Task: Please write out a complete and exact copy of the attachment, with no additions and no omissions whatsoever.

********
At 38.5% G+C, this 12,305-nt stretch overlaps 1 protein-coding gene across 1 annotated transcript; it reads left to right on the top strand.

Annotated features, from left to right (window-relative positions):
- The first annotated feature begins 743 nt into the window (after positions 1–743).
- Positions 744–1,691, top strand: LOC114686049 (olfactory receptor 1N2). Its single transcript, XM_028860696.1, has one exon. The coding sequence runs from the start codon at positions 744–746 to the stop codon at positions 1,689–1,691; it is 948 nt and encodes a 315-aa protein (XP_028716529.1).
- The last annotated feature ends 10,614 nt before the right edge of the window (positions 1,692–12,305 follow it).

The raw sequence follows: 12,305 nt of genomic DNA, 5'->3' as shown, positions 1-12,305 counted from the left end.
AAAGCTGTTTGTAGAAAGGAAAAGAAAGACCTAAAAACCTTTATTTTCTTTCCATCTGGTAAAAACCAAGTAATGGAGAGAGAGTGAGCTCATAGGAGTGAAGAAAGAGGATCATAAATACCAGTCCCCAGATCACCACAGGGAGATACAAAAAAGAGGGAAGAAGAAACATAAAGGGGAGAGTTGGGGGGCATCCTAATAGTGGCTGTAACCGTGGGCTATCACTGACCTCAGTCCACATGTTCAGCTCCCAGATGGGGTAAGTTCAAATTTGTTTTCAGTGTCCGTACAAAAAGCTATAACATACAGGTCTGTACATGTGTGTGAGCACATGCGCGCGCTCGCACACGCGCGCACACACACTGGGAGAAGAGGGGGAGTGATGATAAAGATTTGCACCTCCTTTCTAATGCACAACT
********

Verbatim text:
At 38.5% G+C, this 12,305-nt stretch overlaps 1 protein-coding gene across 1 annotated transcript; it reads left to right on the top strand.

Annotated features, from left to right (window-relative positions):
- The first annotated feature begins 743 nt into the window (after positions 1–743).
- Positions 744–1,691, top strand: LOC114686049 (olfactory receptor 1N2). Its single transcript, XM_028860696.1, has one exon. The coding sequence runs from the start codon at positions 744–746 to the stop codon at positions 1,689–1,691; it is 948 nt and encodes a 315-aa protein (XP_028716529.1).
- The last annotated feature ends 10,614 nt before the right edge of the window (positions 1,692–12,305 follow it).

The raw sequence follows: 12,305 nt of genomic DNA, 5'->3' as shown, positions 1-12,305 counted from the left end.
AAAGCTGTTTGTAGAAAGGAAAAGAAAGACCTAAAAACCTTTATTTTCTTTCCATCTGGTAAAAACCAAGTAATGGAGAGAGAGTGAGCTCATAGGAGTGAAGAAAGAGGATCATAAATACCAGTCCCCAGATCACCACAGGGAGATACAAAAAAGAGGGAAGAAGAAACATAAAGGGGAGAGTTGGGGGGCATCCTAATAGTGGCTGTAACCGTGGGCTATCACTGACCTCAGTCCACATGTTCAGCTCCCAGATGGGGTAAGTTCAAATTTGTTTTCAGTGTCCGTACAAAAAGCTATAACATACAGGTCTGTACATGTGTGTGAGCACATGCGCGCGCTCGCACACGCGCGCACACACACTGGGAGAAGAGGGGGAGTGATGATAAAGATTTGCACCTCCTTTCTAATGCACAACT